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On a genetically distorted playing field
By MICHAEL KINSLEY
Thursday 1 June 2000
We once thought that increasing prosperity would bring increasing equality. That was a characteristic of the post-World War II boom. But a distinctive feature of our current boom is greater inequality. Defenders argue that the boom and the inequality are connected: the economy is more efficiently exploiting and rewarding special human talent and energy. Maybe that's true.
If so, the two standard justifications for financial inequality become even more important. One is that a rising tide lifts all boats: the gap may be growing, but even those near the bottom are better off in absolute terms. The second is the notion of equal opportunity: we all have an equal chance in life, and what you make of it is up to you. No one believes equal opportunity actually exists, but many believe that the goal of social policy should be to get us closer rather than worry about unequal results.
But just as equal opportunity becomes morally more important, biotechnology is making it practically more difficult and logically more incoherent. Writing about this recently, I brazenly violated the Opinion League Code, clause 4(b)7 ("The opinion writer shall always have an opinion") by raising the problem and offering no solution.
I noted that almost everyone is in favor of outlawing discrimination on the basis of genetic tests (such as denying you a job if you're more likely than average to get cancer), but that discrimination on the basis of attributes that are at least affected by your genes (talent, good looks, maybe even - we are discovering - personality traits such as ambition) is a universal human experience. And discrimination of this sort is specifically essential to free-market capitalism. Tolerating genetic discrimination and trying to outlaw it are equally offensive. We need a line to draw - but I can't think of one.
There is a difference between not hiring a person because of what her blood cells look like under a microscope and not hiring her because of actual job qualifications that may result from a stew of genetic and other factors.
There is indeed a difference, but is it a moral difference? The great flaw in "equal opportunity" is the idea that we deserve individual moral credit for most of what determines our stations in life. Even if there were no genetic component at all, talents and values are partly inherited from parents, just like genes (or money), and partly absorbed from society. Discoveries in biogenetics don't really change anything. They merely emphasise how little we have control over who we turn out to be - even "the content of our character", in Martin Luther King's famous phrase.
Other thoughtful correspondents say genetic tests are unfair because they penalise many people based on invalid assumptions. Assuming someone is going to get cancer just because she has a higher genetic chance of it is like assuming women aren't tall or strong enough to be firefighters because on average they are shorter and weaker than men. We're comfortable outlawing the generalisation without forbidding fire departments from having reasonable job-related height and strength qualifications.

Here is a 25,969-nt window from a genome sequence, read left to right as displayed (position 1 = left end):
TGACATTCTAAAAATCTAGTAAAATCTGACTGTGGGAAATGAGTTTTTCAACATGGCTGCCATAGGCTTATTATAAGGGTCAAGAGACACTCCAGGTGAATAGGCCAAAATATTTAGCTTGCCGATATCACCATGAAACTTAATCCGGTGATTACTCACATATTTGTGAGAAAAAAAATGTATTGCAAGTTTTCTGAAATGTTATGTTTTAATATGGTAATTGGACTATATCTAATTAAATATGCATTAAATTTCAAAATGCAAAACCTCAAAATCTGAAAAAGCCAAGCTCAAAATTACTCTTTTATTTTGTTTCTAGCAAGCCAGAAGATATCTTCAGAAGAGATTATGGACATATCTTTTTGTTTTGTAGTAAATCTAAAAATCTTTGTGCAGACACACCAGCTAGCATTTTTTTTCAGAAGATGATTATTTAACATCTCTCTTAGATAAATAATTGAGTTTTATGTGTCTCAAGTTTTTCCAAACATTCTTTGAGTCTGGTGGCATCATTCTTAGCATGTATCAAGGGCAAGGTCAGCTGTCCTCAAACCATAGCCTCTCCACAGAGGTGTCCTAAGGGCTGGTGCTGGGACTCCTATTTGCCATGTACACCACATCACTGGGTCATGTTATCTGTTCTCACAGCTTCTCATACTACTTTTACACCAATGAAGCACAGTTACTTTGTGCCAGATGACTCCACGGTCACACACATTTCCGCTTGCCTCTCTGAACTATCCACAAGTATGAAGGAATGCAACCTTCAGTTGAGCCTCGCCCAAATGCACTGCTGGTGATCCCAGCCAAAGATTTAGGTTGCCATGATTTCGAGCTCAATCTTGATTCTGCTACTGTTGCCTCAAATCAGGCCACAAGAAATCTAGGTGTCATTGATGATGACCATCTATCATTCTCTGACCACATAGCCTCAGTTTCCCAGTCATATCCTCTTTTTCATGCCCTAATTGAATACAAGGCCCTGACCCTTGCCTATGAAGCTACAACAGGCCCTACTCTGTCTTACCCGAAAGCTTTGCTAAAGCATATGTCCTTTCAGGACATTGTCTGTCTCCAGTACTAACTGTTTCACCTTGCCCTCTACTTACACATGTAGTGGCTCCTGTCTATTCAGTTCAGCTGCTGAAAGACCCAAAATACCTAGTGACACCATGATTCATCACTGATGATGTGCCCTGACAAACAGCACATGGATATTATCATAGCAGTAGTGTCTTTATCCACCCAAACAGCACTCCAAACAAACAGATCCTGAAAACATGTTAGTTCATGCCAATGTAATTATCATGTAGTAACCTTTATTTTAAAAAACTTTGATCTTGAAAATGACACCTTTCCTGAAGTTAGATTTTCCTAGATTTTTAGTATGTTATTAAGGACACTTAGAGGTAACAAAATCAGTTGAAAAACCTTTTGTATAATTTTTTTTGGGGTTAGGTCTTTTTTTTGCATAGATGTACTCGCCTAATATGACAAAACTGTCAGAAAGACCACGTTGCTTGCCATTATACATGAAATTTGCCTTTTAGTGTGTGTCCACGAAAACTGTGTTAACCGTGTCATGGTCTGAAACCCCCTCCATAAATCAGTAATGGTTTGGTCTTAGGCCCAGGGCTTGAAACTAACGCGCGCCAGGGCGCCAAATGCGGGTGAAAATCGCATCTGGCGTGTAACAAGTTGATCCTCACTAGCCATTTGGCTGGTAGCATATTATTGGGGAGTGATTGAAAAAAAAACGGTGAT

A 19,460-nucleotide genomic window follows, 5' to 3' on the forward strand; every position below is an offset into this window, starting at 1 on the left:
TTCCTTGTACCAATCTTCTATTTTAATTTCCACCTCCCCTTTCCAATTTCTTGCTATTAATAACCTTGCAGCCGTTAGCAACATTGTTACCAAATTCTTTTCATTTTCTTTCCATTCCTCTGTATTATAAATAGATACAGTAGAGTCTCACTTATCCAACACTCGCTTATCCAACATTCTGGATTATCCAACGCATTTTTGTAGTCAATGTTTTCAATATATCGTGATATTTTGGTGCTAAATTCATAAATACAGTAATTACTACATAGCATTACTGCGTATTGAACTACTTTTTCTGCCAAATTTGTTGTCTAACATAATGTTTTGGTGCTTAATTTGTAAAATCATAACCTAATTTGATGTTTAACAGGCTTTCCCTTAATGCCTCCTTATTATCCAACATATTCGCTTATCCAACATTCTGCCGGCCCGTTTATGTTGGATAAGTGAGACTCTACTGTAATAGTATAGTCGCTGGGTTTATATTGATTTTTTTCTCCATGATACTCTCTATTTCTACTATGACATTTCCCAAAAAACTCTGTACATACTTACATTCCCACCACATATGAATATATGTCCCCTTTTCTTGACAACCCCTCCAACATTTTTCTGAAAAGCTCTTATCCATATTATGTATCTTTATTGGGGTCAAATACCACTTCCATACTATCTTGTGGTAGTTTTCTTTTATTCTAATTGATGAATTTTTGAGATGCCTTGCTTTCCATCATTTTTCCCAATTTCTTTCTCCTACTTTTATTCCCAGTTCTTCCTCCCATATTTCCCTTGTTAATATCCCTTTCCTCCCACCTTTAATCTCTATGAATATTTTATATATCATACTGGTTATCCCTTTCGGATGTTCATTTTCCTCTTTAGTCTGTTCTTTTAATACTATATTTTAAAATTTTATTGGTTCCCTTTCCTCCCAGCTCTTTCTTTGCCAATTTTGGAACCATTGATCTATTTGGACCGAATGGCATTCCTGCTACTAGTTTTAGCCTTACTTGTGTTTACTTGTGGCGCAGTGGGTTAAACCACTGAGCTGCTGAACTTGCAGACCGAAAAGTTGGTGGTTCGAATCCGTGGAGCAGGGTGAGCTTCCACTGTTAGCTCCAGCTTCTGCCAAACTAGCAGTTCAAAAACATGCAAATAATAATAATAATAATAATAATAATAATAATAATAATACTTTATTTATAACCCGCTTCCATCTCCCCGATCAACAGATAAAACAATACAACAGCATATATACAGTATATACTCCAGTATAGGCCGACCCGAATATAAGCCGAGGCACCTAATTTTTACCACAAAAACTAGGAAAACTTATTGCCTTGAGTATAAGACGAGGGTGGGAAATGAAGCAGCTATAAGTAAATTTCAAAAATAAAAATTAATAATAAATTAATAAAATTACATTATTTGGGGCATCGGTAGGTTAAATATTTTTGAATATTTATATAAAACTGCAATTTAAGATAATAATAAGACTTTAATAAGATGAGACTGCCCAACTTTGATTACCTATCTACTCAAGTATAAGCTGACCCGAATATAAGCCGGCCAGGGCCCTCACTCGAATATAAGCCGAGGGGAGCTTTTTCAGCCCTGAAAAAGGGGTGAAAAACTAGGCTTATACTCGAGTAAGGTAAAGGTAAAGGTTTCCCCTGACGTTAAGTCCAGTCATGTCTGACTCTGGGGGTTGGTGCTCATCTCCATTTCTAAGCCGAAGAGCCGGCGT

That's pretty good. But even in the firefighters' case the generalisation isn't statistically invalid. We find it morally repugnant, and we can outlaw it because you can test for what you really want in a firefighter - height and strength - so you don't need the generalisation. All you can test for genetically, by contrast, is a higher-than-average chance of getting some diseases. It's generalise or nothing. And would people really feel better if we allowed discrimination only against job-seekers who are 100per cent certain to get cancer?
My own conclusion - and I do have one this time, sort of - is that we ought to recognise the limits of equal opportunity and think harder about more equality of result. Calm down. This needn't mean radical income redistribution (though a progressive tax system is certainly desirable).
Typically, when we talk about fighting "discrimination", we actually mean replacing bad discrimination (based on race or sex and so on) with good discrimination (based on "merits"). Maybe the next phase of the struggle should concentrate less on which specific forms of discrimination are intolerable and more on where discrimination itself may be unnecessary.
Michael Kinsley is the editor of Slate (www.slate.com). This article first appeared in The Washington Post.
An interesting article to mull over, in a distorted sort of way.
Regards from OZ
-- Pieter (firstname.lastname@example.org), May 31, 2000
Soon, too soon our Brave New World Order will be here. First we map the human gene code (nearly done), then we manipulate the genes (genetic modification). With invertro fertilization, we build our firemen etc. You want your child to succeed, don't you? Why take the chance of him/her being the village idiot; worst a welfare case sucking on society for life. Screen for birth defects and promote euthanasia, Utopia is here.
This attitude will get sold over and over again starting with the childern in school and when the young grow up believing it's the right way then there will be no going back to 'natural' children.
Directions to Gattica please.
-- r (email@example.com), June 01, 2000.